First, I am still closed to new submissions to the review site and podcast. The update is this: As of this posting, October 20, 2014, I have decided–after an awful lot of back-and-forth with myself–that I will continue to run Hypnagogue going forward. However, it is likely that my submission policy will change to no longer accept unsolicited submissions. What that means, precisely, I have yet to decide. What I do know is that as much as I appreciate the community’s faith in my opinion, I do need to get a stronger grip on controlling the flood gates. This change, and my reopening the site to submissions, will probably not happen until the turn of the year. Please watch this page for updates (or subscribe!) and when the change does come, please familiarize yourself with the new rules.
I appreciate your continued understanding as the doors remained closed for now. It’s not easy to say no to so many good artists and their work, but I have to get the House of Hypnagogue back in order to a point where I feel good about doing it. This decision to continue is admittedly a bit tenuous.
Thank you for your support.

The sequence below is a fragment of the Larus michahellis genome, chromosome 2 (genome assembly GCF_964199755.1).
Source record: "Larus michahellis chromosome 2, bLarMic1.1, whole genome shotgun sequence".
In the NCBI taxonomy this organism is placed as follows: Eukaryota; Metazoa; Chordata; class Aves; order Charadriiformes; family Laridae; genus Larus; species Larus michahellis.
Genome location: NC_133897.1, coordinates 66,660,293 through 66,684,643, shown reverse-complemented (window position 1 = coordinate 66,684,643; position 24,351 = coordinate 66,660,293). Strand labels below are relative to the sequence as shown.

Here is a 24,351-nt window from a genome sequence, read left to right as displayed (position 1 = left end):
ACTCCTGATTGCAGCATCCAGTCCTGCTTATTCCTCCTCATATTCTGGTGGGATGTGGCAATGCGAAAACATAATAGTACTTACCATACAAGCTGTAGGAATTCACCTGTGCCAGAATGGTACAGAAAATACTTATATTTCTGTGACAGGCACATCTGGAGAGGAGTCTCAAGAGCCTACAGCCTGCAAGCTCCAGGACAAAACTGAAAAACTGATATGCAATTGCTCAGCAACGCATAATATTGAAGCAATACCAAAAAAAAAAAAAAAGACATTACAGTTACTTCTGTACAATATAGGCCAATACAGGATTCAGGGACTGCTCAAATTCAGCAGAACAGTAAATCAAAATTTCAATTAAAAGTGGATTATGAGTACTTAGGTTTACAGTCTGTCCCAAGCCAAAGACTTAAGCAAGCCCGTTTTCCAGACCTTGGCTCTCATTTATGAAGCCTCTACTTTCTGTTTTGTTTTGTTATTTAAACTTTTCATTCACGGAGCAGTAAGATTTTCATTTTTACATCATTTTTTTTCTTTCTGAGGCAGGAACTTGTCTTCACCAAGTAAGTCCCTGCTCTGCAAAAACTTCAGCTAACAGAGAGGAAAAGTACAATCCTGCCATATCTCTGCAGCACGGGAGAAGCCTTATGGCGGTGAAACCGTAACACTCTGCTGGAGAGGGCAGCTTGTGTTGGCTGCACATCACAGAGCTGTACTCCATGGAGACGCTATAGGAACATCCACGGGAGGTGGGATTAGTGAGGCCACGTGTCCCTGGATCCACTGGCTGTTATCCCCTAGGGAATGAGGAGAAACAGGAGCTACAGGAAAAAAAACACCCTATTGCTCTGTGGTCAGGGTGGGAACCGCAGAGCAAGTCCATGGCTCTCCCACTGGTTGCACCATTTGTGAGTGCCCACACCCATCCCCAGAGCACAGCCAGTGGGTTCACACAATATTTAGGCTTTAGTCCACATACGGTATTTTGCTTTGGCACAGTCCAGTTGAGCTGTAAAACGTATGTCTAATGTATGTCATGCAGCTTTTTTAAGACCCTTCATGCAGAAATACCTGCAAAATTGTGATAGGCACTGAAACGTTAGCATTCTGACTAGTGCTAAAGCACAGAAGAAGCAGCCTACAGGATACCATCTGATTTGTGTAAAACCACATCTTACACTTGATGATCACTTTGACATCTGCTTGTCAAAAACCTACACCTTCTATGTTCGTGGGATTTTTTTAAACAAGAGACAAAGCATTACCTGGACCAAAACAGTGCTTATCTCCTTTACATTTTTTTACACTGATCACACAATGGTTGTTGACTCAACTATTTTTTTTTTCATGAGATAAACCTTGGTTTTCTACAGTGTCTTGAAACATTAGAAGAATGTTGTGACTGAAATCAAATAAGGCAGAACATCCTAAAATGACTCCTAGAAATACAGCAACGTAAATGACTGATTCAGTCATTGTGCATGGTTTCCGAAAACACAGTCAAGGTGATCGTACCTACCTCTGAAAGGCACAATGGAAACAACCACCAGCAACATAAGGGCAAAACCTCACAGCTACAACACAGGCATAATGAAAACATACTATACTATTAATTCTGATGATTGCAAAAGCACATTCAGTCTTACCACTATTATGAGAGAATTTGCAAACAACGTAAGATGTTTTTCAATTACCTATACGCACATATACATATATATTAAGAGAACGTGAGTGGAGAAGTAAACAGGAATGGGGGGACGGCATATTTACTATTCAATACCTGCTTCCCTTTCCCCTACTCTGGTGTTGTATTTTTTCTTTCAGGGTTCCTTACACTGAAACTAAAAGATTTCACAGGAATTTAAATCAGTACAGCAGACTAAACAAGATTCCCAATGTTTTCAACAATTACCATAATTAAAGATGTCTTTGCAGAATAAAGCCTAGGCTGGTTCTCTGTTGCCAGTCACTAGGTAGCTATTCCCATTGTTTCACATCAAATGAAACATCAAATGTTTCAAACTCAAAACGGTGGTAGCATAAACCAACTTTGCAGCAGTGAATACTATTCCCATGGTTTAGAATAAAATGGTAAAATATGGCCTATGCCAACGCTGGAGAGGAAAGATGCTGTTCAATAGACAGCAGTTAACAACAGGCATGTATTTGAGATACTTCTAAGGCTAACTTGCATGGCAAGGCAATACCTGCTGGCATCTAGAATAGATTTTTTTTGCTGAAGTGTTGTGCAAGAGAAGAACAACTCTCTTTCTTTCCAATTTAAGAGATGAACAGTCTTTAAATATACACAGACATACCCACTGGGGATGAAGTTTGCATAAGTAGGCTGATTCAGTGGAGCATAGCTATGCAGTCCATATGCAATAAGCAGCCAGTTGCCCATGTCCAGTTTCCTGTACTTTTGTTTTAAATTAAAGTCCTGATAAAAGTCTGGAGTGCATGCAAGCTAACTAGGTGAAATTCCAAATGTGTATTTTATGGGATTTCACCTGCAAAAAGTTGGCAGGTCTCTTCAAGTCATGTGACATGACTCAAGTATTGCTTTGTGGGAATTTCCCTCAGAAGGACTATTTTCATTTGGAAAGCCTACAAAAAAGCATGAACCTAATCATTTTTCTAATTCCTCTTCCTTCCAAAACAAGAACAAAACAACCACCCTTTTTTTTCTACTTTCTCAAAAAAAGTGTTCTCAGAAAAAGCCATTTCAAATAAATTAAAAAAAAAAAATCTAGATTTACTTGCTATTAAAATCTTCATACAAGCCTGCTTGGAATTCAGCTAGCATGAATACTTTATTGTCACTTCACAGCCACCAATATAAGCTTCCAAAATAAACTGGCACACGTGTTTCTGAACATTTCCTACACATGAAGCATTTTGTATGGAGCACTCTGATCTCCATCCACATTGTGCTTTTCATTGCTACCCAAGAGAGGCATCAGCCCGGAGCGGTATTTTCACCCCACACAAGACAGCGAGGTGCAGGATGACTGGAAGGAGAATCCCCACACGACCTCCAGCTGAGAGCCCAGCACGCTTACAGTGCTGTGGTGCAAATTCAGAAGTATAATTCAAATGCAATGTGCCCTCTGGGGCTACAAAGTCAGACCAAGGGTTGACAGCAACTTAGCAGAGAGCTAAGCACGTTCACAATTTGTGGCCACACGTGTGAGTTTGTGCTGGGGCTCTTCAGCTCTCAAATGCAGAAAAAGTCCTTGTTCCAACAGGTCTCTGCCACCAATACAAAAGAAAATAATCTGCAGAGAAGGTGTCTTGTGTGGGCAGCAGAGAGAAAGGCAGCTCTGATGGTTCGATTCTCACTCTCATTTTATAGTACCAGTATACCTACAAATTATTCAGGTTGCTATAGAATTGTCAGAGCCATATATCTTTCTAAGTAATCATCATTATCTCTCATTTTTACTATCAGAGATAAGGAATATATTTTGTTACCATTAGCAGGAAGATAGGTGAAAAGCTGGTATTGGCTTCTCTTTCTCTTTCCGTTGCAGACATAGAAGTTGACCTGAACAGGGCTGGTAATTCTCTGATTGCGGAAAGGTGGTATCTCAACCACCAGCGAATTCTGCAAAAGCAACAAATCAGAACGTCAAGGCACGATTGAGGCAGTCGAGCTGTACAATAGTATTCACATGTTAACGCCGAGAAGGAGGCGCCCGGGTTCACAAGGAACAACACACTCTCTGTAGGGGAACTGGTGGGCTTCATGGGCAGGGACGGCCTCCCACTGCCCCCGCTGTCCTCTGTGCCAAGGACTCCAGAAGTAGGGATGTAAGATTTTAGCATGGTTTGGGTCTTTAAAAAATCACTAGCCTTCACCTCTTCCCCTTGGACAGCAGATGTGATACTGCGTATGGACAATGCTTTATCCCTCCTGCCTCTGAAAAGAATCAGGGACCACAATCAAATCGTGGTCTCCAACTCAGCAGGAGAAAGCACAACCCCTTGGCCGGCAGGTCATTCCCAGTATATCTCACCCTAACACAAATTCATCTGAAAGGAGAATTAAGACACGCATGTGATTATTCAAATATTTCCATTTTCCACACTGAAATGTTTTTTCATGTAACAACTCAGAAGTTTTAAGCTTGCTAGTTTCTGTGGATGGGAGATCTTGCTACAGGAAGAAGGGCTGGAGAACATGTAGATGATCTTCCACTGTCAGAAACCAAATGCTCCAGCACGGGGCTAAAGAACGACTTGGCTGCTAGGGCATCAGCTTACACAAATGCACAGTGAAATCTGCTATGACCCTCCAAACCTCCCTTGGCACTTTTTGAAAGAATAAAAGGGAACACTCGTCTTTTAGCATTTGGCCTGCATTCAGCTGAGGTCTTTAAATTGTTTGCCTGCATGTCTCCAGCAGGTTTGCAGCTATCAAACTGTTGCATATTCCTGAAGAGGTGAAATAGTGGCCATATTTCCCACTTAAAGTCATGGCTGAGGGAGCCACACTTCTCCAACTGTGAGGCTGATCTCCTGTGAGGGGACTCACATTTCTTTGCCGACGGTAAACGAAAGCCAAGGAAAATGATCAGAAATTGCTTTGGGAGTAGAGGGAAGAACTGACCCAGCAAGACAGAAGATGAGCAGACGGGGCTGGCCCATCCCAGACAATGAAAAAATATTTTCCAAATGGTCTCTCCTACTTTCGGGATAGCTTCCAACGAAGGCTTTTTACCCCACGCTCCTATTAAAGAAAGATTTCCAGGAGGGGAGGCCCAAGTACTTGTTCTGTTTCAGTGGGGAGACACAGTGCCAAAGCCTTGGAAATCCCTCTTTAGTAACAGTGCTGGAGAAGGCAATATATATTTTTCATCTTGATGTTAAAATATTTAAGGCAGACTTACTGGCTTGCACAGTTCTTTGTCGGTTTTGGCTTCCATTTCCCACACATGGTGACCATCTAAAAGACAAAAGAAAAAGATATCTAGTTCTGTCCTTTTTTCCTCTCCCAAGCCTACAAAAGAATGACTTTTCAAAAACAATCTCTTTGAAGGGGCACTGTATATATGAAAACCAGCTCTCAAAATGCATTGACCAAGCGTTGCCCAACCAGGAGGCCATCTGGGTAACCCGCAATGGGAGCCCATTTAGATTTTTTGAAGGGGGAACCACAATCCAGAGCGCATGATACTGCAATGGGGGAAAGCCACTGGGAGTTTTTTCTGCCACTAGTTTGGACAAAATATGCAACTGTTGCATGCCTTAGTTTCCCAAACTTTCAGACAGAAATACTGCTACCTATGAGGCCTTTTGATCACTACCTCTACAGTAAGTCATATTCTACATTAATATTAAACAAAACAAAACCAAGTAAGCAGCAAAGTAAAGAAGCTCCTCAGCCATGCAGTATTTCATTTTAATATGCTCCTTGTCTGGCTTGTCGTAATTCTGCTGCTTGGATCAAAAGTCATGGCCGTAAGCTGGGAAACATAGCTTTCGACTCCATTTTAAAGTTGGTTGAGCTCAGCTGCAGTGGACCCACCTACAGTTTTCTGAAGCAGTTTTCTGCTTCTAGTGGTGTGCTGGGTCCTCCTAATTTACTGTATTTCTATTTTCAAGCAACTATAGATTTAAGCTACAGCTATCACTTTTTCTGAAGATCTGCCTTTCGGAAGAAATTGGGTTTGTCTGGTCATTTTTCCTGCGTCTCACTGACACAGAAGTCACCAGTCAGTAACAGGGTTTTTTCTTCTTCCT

Drawing heavily on Eastern influence and instrumentation, Loren Nerell and Mark Seelig’s Tree of Life wastes no time in sending its listener into a blissfully transcendental state. And a fine state it is. Over six mid-length tracks, the shortest running a touch over eight minutes, your mind is salved and soothed by bansuri flute, sarangi, tanbura, gamelan, overtone singing, and more. It is Seelig’s gorgeous overtone work that starts the process, rising out of a backdrop of nature sounds and a misty drone on “Wacah Chan.” This track runs 20 minutes deep and I would almost be content just to leave it looping. After Seelig’s voice has opened the space, he shifts to flute, accented by the crisp snap of tabla from percussionist Max Link. Link’s contributions are essential here, grounding the proceedings as the listener falls further inward. It glides perfectly into “Cintinmani,” the first few minutes of which are a showcase for more of Seelig’s elegant flute work. The sound here is clean and stripped back–nothing but an underlying drone, the flute and the drum, and the simplicity of it is where its strength comes from. When the overtone returns, it just vibrates your soul and moves you into a personal and sacred space. The tone shifts a bit on “Yggdrasil,” growing a touch more shadowy and earthy. Here we dig down to the depths of the spirit, the roots of consciousness, and it is warm and dark and genuine. The nature sounds return here and Link’s percussion takes the front. It’s more bass-oriented, harder and more primitive. Heavy drones, roughened at the edges, take on an animalistic feel. For me, this is the place I like my tribal music to take me–straight to the deepest parts of my primal mind. Sarangi from Pankaj Mishra comes in on this track, the vibrant cry of the bowed strings sharp against the thickness of the sounds around it. There is just so much dimension to this track as it builds in layer after layer. It grows to a savage crescendo, then literally crashes to an absolutely perfect segue. “Kayon” arrives on the calming sound of waves, a stunning juxtaposition coming out of “Yggdrasil,” but one that’s instantly effective. Our breathing slows, we welcome the softness, we are called by the chant that rises in prayer. Now it’s Nerell’s turn to step forward; as “Kayon” sways and floats, the crystalline chimes of the gamelan ring out, falling soon into a steady cadence–high, low, high, low–and shimmering with vibatro. It becomes a clockwork rhythm, a metronomic pulse for us to focus on as our breathing comes in line. This track will keep you well-hypnotized. I have always loved the near-dissonant voice of the gamelan, and it’s in full effect here. Mishra’s sarangi returns in a more prominent role on “Acacia.” It feels like it takes over that shimmer from the gamelan; the instrument’s wailing, ululating voice is a signature sound of Eastern music. Nerell anchors it with what sounds like the drawn-out tone of a harmonium, then secures it further with a drone on tanbura. This is the soundtrack to every film you’ve seen that opens on a wide shot of the desert–and it’s beautiful. Mishra draws out emotion with every pull of bow across strings. This is an incredibly spiritual track. It melts into the closer, “Arbor Vitae,” where we are caressed by Seelig’s flute singing a lullaby over the plush warmth of the tanbura and soothing nightsounds–crickets and (perhaps?) tree frogs. Seelig’s playing is impeccable here, a smooth dance infused with the joy of life. As the track closes, the urge to let this journey arc back around once more is undeniable.